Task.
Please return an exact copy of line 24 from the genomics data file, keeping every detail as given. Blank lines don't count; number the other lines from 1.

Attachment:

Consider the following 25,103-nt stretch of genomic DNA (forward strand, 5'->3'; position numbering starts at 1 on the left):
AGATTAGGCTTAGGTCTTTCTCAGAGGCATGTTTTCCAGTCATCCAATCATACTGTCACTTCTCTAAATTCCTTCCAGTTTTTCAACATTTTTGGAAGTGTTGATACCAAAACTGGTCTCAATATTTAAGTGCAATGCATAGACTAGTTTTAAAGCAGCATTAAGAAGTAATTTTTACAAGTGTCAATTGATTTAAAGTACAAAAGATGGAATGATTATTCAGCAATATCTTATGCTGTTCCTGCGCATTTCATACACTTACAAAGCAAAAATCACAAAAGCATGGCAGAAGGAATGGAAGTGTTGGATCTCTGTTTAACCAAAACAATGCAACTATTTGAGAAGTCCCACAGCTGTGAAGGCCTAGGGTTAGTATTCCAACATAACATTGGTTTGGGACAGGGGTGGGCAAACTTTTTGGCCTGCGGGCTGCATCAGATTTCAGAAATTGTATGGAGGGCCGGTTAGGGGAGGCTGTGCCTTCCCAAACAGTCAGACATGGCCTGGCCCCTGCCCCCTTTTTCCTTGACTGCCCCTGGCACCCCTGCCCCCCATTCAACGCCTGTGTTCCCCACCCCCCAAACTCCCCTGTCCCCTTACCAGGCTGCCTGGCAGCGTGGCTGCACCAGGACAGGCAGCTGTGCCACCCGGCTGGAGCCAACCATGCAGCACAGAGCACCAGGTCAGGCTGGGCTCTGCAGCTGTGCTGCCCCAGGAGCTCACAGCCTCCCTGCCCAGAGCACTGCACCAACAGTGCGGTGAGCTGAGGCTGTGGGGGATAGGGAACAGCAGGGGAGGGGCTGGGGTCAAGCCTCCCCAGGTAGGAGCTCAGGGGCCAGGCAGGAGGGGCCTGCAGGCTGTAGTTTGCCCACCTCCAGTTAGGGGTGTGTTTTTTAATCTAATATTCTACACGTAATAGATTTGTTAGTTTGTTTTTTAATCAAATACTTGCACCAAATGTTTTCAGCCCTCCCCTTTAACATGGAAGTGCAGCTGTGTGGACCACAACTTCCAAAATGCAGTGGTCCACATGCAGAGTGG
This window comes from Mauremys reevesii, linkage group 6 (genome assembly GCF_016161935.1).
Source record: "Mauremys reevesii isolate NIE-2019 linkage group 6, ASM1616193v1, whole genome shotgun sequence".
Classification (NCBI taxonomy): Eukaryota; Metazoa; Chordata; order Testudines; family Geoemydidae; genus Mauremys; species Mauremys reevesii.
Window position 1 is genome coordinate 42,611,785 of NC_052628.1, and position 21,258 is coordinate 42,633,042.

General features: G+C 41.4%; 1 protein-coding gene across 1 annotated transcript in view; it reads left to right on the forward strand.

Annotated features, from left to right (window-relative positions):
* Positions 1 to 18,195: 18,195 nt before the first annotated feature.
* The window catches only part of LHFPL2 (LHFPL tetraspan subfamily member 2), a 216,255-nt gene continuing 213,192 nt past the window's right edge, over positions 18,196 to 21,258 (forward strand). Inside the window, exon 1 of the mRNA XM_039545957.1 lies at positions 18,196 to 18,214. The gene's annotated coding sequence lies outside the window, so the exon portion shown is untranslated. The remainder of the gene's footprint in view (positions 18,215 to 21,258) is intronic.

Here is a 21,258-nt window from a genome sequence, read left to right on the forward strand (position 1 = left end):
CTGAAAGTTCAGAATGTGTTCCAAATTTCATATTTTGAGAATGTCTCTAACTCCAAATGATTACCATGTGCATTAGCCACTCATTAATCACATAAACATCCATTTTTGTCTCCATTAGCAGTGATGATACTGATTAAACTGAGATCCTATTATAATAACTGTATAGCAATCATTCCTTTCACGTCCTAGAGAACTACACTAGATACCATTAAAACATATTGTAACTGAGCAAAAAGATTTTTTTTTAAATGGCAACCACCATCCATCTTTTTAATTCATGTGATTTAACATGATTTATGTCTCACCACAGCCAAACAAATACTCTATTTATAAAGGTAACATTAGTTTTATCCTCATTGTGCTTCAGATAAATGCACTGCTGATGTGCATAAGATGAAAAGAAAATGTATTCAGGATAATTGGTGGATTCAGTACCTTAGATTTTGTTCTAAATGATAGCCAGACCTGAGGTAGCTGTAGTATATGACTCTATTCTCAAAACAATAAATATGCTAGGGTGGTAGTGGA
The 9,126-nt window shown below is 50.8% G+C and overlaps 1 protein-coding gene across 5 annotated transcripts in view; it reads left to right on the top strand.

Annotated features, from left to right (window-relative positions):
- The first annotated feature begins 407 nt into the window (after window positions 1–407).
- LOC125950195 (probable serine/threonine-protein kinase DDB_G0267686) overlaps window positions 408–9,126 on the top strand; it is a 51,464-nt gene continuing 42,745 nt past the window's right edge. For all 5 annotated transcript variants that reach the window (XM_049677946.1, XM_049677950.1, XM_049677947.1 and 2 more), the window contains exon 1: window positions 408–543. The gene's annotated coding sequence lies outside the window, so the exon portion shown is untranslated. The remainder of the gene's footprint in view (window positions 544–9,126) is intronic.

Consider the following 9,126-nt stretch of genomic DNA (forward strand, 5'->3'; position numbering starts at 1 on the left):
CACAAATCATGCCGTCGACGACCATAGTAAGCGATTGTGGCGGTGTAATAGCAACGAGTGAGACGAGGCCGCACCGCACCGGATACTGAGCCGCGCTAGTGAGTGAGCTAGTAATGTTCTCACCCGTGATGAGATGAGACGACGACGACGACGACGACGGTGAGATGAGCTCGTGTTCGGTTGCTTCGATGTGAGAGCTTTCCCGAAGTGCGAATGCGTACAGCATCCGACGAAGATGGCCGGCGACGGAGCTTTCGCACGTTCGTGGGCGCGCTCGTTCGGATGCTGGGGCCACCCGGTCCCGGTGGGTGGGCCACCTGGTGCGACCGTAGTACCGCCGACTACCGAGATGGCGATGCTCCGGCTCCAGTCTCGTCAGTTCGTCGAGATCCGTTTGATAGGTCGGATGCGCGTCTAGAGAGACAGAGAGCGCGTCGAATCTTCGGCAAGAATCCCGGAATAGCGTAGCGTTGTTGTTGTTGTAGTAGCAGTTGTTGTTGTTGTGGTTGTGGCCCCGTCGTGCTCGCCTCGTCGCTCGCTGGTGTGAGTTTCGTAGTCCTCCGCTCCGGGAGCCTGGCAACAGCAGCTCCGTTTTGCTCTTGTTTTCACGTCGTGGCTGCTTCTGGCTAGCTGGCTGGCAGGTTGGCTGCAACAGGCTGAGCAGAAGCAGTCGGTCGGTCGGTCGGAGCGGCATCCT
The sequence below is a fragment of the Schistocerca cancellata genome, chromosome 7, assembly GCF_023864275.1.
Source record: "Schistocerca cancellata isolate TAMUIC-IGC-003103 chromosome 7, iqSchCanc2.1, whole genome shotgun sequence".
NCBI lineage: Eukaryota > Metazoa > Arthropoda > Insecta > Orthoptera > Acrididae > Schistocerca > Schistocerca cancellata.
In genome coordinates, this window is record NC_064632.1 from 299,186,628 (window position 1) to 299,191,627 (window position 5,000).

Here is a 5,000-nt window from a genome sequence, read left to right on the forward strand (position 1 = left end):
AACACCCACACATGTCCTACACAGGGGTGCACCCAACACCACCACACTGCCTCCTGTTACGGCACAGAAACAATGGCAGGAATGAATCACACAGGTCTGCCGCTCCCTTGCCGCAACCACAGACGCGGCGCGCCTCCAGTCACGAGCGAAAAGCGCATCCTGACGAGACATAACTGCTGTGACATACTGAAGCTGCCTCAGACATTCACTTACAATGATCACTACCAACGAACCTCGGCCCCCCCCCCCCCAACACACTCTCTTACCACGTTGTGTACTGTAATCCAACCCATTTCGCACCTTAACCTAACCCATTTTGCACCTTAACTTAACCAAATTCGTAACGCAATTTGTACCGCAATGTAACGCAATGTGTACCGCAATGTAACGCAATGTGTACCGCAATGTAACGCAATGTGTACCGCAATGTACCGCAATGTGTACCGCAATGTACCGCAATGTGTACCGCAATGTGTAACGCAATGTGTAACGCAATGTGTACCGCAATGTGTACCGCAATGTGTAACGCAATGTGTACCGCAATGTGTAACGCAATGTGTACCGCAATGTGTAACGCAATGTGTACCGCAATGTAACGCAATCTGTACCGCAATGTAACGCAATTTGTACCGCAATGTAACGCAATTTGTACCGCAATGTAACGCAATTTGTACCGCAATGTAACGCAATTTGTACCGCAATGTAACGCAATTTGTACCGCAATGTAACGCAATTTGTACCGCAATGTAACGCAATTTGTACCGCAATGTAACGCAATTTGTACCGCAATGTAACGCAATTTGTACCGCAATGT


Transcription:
AACACCCACACATGTCCTACACAGGGGTGCACCCAACACCACCACACTGCCTCCTGTTACGGCACAGAAACAATGGCAGGAATGAATCACACAGGTCTGCCGCTCCCTTGCCGCAACCACAGACGCGGCGCGCCTCCAGTCACGAGCGAAAAGCGCATCCTGACGAGACATAACTGCTGTGACATACTGAAGCTGCCTCAGACATTCACTTACAATGATCACTACCAACGAACCTCGGCCCCCCCCCCCCCAACACACTCTCTTACCACGTTGTGTACTGTAATCCAACCCATTTCGCACCTTAACCTAACCCATTTTGCACCTTAACTTAACCAAATTCGTAACGCAATTTGTACCGCAATGTAACGCAATGTGTACCGCAATGTAACGCAATGTGTACCGCAATGTAACGCAATGTGTACCGCAATGTACCGCAATGTGTACCGCAATGTACCGCAATGTGTACCGCAATGTGTAACGCAATGTGTAACGCAATGTGTACCGCAATGTGTACCGCAATGTGTAACGCAATGTGTACCGCAATGTGTAACGCAATGTGTACCGCAATGTGTAACGCAATGTGTACCGCAATGTAACGCAATCTGTACCGCAATGTAACGCAATTTGTACCGCAATGTAACGCAATTTGTACCGCAATGTAACGCAATTTGTACCGCAATGTAACGCAATTTGTACCGCAATGTAACGCAATTTGTACCGCAATGTAACGCAATTTGTACCGCAATGTAACGCAATTTGTACCGCAATGTAACGCAATTTGTACCGCAATGTAACGCAATTTGTACCGCAATGT